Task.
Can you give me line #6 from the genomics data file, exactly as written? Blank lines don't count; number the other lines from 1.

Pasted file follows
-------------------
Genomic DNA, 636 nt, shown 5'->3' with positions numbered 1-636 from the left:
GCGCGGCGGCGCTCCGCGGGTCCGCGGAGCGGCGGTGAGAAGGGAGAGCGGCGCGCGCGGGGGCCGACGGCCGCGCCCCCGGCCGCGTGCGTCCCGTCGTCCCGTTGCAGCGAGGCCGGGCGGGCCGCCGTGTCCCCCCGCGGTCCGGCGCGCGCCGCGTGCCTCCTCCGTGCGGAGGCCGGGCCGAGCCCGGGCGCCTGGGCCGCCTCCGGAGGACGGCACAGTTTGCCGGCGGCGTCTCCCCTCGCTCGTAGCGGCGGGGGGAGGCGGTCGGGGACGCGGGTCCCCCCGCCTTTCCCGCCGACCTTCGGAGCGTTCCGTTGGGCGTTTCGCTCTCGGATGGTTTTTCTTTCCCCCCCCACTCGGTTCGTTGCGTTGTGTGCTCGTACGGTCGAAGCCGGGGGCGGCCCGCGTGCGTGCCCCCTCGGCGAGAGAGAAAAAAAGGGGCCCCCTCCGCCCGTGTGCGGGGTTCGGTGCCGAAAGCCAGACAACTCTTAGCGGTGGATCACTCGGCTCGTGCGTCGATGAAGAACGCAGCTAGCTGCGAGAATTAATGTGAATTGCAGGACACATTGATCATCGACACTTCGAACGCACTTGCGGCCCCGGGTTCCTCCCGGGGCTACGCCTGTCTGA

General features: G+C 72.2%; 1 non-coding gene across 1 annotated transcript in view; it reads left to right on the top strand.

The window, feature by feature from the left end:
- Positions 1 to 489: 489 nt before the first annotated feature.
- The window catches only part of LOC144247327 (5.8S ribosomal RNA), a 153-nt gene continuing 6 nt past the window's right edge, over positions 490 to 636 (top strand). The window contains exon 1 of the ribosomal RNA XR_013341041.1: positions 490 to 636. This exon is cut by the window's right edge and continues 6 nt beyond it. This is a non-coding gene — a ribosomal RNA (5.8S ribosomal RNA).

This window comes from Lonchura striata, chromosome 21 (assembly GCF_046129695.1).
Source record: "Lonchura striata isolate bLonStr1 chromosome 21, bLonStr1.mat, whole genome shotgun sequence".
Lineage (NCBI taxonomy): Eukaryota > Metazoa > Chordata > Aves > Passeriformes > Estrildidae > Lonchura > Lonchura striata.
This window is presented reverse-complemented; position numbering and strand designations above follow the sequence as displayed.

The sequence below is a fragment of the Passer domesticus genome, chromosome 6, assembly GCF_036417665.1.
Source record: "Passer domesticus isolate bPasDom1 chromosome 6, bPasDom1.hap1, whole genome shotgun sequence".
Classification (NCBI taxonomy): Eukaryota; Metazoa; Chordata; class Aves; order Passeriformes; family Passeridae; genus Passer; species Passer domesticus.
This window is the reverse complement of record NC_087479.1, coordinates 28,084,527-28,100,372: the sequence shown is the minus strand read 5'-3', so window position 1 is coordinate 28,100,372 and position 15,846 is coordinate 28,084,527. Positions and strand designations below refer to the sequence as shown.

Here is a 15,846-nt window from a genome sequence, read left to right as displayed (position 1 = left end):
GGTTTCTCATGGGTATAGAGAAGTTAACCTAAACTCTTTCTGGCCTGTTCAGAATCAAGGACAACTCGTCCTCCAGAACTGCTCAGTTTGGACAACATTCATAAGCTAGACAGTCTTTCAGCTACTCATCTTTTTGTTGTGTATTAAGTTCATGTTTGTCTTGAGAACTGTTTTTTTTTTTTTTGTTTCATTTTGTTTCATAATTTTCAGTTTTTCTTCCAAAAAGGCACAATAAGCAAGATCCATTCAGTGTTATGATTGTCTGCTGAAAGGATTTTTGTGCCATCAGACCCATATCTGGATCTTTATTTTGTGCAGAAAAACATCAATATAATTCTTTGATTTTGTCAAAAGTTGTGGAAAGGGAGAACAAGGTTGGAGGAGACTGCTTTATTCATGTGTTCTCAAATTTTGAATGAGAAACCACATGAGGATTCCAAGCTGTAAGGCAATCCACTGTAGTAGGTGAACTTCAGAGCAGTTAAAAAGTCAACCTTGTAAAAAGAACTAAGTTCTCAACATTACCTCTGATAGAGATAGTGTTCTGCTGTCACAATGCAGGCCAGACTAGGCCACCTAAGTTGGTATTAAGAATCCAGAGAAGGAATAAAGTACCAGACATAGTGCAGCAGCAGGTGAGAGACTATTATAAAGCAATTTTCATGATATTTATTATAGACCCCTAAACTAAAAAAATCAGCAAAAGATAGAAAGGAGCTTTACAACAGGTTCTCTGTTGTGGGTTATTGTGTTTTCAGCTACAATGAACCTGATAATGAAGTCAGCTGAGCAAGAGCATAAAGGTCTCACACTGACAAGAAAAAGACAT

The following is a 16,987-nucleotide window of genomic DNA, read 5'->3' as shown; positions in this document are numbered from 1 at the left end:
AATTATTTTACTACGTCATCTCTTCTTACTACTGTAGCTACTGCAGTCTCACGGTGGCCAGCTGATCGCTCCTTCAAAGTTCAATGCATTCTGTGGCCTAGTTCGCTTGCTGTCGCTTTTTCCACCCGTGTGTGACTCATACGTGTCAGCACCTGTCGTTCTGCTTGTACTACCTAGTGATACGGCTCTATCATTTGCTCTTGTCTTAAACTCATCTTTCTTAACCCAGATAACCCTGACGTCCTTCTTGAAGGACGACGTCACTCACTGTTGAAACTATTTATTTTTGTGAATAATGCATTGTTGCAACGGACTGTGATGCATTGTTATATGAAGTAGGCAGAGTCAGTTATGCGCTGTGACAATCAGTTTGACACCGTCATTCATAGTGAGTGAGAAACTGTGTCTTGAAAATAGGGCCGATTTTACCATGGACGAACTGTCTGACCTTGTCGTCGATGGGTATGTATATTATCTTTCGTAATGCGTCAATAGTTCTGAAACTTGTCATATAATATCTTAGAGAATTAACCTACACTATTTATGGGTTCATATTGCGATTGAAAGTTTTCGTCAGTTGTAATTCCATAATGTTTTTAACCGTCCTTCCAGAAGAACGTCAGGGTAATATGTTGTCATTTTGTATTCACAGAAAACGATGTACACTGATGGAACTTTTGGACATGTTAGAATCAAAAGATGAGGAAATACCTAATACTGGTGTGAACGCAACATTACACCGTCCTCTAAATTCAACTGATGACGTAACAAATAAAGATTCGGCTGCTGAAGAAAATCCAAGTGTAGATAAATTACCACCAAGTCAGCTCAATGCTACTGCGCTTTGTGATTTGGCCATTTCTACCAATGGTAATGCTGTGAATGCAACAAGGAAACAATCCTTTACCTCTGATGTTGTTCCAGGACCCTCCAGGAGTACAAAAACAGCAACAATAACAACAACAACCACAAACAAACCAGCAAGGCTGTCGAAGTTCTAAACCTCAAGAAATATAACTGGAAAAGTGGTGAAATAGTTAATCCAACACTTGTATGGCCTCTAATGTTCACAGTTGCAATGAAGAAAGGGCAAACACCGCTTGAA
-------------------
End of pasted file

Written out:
- The window catches only part of LOC144247327 (5.8S ribosomal RNA), a 153-nt gene continuing 6 nt past the window's right edge, over positions 490 to 636 (top strand). The window contains exon 1 of the ribosomal RNA XR_013341041.1: positions 490 to 636. This exon is cut by the window's right edge and continues 6 nt beyond it. This is a non-coding gene — a ribosomal RNA (5.8S ribosomal RNA).